Which is exactly what I did the last time I had to set gains on a car audio system. Then I moved to the setting the subwoofer gain, which I was forced to do by ear since the amp was built into the sub. And doing this was very, very loud, as I mentioned above.
 

·
Registered
Joined
·
9,259 Posts
Your gains should be set so that your using most of the head unit's volume range. If you're reaching very loud levels at 18-30% of your range, your gains are too high. Your quietest recordings should require most of the full unclipped level of your head unit for enthusiastic levels.
 

·
Registered
Joined
·
20 Posts
Discussion Starter · #14 ·
Sorry @miniSQ I forgot you said
then turn the gain of the sub amp up to balance the sub against the rest of the system
Still, how would I know that the level I select is safe? It's also nice to be able to reference the maximum optimal gain in case I need to increase the gain after say, an EQ change, and know I can do so without risking clipping the frequencies that I didn't attenuate.
 

·
Registered
Joined
·
9,259 Posts
If you can't hear the clipping while listening for it, it won't hurt anything. Play your quietest music, for me it's probably some of my Simon and Garfunkel stuff. With the gains low, set the head unit to about 75% of it's max range, turn up the gain until the music reaches enthusiastic levels, or you hear distortion, whichever comes first. Back the gain off a tad, and you're done.
 

·
Registered
Joined
·
20 Posts
Discussion Starter · #16 · (Edited)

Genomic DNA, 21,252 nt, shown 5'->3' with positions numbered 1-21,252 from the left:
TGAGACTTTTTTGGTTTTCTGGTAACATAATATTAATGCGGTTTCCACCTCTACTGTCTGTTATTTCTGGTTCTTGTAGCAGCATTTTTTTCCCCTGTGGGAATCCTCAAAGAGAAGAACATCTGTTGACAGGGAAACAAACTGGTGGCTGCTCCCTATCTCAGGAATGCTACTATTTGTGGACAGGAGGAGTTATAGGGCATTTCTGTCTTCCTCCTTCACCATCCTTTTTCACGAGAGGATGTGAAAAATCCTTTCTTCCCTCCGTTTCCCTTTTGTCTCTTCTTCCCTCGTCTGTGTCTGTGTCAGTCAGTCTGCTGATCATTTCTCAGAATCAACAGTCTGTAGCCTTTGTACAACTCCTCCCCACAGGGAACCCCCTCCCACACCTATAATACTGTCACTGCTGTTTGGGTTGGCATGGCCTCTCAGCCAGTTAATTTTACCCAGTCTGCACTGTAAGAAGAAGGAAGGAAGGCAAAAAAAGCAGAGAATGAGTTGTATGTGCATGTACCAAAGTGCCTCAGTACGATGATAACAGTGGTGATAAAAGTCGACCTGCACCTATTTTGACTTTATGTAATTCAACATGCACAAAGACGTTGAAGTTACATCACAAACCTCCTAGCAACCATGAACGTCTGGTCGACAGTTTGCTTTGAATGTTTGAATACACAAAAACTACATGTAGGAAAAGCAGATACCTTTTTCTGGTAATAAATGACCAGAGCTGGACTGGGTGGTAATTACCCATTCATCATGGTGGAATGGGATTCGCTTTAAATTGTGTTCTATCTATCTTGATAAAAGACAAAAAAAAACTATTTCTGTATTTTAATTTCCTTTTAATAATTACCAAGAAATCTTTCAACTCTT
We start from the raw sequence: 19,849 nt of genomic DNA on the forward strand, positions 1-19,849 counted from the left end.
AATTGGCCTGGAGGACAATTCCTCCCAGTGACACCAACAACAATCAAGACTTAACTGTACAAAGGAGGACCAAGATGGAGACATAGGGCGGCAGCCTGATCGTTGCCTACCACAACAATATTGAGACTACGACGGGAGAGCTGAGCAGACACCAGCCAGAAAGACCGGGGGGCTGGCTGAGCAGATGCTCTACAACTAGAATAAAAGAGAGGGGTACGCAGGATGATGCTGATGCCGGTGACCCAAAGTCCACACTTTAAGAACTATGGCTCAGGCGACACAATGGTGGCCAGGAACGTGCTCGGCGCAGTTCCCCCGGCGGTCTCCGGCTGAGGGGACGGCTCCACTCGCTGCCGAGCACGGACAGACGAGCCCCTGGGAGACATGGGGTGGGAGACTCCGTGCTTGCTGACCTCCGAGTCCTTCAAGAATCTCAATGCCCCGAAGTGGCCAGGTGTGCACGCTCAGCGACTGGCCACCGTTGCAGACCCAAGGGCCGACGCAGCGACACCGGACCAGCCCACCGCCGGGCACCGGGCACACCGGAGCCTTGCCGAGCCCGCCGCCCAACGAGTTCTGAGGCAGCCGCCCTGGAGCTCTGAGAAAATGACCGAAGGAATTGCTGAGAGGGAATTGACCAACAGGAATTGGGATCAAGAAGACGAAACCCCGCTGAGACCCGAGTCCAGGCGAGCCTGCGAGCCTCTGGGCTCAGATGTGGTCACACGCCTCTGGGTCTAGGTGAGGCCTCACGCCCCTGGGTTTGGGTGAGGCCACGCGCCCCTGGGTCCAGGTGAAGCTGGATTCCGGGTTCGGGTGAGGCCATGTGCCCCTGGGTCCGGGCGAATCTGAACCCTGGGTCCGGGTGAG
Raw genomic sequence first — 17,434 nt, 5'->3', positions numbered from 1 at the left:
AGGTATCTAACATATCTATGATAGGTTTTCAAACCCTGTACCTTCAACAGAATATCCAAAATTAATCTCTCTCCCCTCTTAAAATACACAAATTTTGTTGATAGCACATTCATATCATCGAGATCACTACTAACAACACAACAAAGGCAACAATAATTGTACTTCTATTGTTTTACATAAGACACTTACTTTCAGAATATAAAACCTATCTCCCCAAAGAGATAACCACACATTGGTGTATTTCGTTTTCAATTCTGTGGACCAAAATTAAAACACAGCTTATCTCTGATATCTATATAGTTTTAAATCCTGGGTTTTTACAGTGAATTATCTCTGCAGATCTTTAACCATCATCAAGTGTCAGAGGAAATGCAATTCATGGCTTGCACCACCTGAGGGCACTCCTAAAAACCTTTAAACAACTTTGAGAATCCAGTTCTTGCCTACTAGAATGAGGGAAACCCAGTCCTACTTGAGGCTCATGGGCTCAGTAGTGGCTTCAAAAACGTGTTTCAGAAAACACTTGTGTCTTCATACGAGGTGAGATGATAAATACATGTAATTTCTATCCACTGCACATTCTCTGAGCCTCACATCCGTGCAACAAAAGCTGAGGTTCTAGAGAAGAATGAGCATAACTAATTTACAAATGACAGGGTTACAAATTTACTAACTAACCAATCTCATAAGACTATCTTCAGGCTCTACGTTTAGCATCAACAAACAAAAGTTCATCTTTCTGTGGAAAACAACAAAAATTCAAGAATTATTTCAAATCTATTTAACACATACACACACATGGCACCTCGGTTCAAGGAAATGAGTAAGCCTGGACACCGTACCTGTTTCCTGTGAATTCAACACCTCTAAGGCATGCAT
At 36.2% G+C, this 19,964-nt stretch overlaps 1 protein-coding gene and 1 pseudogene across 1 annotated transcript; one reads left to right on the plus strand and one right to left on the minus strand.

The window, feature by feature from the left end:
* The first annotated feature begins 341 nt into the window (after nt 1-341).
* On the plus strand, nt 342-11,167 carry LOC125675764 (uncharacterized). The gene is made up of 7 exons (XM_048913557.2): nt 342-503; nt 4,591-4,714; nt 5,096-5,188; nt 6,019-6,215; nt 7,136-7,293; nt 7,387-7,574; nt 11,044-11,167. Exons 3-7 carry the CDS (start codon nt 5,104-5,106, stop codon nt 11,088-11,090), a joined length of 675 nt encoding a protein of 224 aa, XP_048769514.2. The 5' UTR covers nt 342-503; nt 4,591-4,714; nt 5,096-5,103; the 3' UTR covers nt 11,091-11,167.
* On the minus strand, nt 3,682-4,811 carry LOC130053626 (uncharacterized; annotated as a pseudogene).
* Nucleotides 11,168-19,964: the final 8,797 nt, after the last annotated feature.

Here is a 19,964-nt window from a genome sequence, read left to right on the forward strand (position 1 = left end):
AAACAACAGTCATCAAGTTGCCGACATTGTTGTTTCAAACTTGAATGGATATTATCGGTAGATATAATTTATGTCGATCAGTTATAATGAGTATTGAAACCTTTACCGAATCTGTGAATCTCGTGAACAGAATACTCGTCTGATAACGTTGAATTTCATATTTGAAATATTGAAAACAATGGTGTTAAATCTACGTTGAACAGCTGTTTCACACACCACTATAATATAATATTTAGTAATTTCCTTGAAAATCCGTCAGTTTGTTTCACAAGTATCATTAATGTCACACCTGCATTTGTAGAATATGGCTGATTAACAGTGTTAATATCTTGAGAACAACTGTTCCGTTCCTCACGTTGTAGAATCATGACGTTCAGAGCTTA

Your gains should be set so that your using most of the head unit's volume range. If you're reaching very loud levels at 18-30% of your range, your gains are too high. Your quietest recordings should require most of the full unclipped level of your head unit for enthusiastic levels.
Just for the record, it's not VERY loud at 18%. Just loud enough for my taste. Although most songs at 30% I would definitely call loud. This is the factory amplifier and this is the way it is configured by default by the way. However, I wouldn't want to turn the factory amp down since the amp has a built in safety EQ that kicks in harder the more you turn up the volume. Plus I'm not even sure if the gain on the factory amp can be manually changed since it's a factory amp.
 

·
Registered
2018 F150
Joined
·
249 Posts
Disconnect the speakers

Hook your multimeter to the speaker output terminals.

Play a test CD at max head unit volume

Adjust the amp gain until AC reading on the voltmeter hits 42.5 volts.

The 42.5 is just for this amp, assuming you have a 2 ohm sub.

V= square root of (900 watts x speaker resistance).
 

·
Registered
Joined
·
20 Posts
Discussion Starter · #18 ·
@GoldRiver That is very helpful. Thank you. Yes, it is a 2-ohm sub. It's this one, specifically. I assume it's probably safe to set the HU volume at 75% of max while doing this, right? I'm never going to reach that level, anyways, so I certainly won't ever reach max HU volume.
 

·
Registered
Joined
·
9,259 Posts
If you aren't going to mess with the factory amp (if it's even possible), then just adjust the sub amp gain to balance the sound. I don't see the problem.
 

·
Registered
Joined
·
8,886 Posts
If you aren't going to mess with the factory amp (if it's even possible), then just adjust the sub amp gain to balance the sound. I don't see the problem.
trying to convince people that setting gains is not rocket science ( and should not hurt your ears) can wear one out LOL.
 
1 - 20 of 27 Posts
This is an older thread, you may not receive a response, and could be reviving an old thread. Please consider creating a new thread.
Top